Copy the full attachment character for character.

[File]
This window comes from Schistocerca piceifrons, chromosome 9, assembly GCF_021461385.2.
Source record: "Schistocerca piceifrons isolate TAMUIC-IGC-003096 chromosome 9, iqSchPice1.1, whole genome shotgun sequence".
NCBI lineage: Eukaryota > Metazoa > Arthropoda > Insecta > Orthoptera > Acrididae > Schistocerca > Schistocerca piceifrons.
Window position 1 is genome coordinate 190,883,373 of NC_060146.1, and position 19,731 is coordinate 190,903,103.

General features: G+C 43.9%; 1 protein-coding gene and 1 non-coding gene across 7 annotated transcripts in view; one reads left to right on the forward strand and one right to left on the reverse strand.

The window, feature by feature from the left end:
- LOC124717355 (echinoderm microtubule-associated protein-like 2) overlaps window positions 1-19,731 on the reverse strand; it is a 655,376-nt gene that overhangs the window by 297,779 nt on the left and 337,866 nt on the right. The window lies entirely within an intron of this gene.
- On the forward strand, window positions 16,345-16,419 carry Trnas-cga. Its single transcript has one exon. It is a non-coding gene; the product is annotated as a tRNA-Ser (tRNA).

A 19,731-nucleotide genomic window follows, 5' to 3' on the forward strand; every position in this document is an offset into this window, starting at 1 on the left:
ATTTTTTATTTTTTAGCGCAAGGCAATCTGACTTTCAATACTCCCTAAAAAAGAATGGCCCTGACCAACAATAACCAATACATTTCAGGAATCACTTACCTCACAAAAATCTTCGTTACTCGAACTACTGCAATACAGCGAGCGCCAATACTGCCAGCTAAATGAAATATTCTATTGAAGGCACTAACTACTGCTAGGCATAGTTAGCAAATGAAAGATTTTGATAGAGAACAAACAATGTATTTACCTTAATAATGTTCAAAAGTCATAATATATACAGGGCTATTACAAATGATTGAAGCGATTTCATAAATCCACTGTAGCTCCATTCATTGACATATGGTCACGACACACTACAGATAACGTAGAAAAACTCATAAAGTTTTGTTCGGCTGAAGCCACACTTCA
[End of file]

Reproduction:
This window comes from Schistocerca piceifrons, chromosome 9, assembly GCF_021461385.2.
Source record: "Schistocerca piceifrons isolate TAMUIC-IGC-003096 chromosome 9, iqSchPice1.1, whole genome shotgun sequence".
NCBI lineage: Eukaryota > Metazoa > Arthropoda > Insecta > Orthoptera > Acrididae > Schistocerca > Schistocerca piceifrons.
Window position 1 is genome coordinate 190,883,373 of NC_060146.1, and position 19,731 is coordinate 190,903,103.

General features: G+C 43.9%; 1 protein-coding gene and 1 non-coding gene across 7 annotated transcripts in view; one reads left to right on the forward strand and one right to left on the reverse strand.

The window, feature by feature from the left end:
- LOC124717355 (echinoderm microtubule-associated protein-like 2) overlaps window positions 1-19,731 on the reverse strand; it is a 655,376-nt gene that overhangs the window by 297,779 nt on the left and 337,866 nt on the right. The window lies entirely within an intron of this gene.
- On the forward strand, window positions 16,345-16,419 carry Trnas-cga. Its single transcript has one exon. It is a non-coding gene; the product is annotated as a tRNA-Ser (tRNA).

A 19,731-nucleotide genomic window follows, 5' to 3' on the forward strand; every position in this document is an offset into this window, starting at 1 on the left:
ATTTTTTATTTTTTAGCGCAAGGCAATCTGACTTTCAATACTCCCTAAAAAAGAATGGCCCTGACCAACAATAACCAATACATTTCAGGAATCACTTACCTCACAAAAATCTTCGTTACTCGAACTACTGCAATACAGCGAGCGCCAATACTGCCAGCTAAATGAAATATTCTATTGAAGGCACTAACTACTGCTAGGCATAGTTAGCAAATGAAAGATTTTGATAGAGAACAAACAATGTATTTACCTTAATAATGTTCAAAAGTCATAATATATACAGGGCTATTACAAATGATTGAAGCGATTTCATAAATCCACTGTAGCTCCATTCATTGACATATGGTCACGACACACTACAGATAACGTAGAAAAACTCATAAAGTTTTGTTCGGCTGAAGCCACACTTCA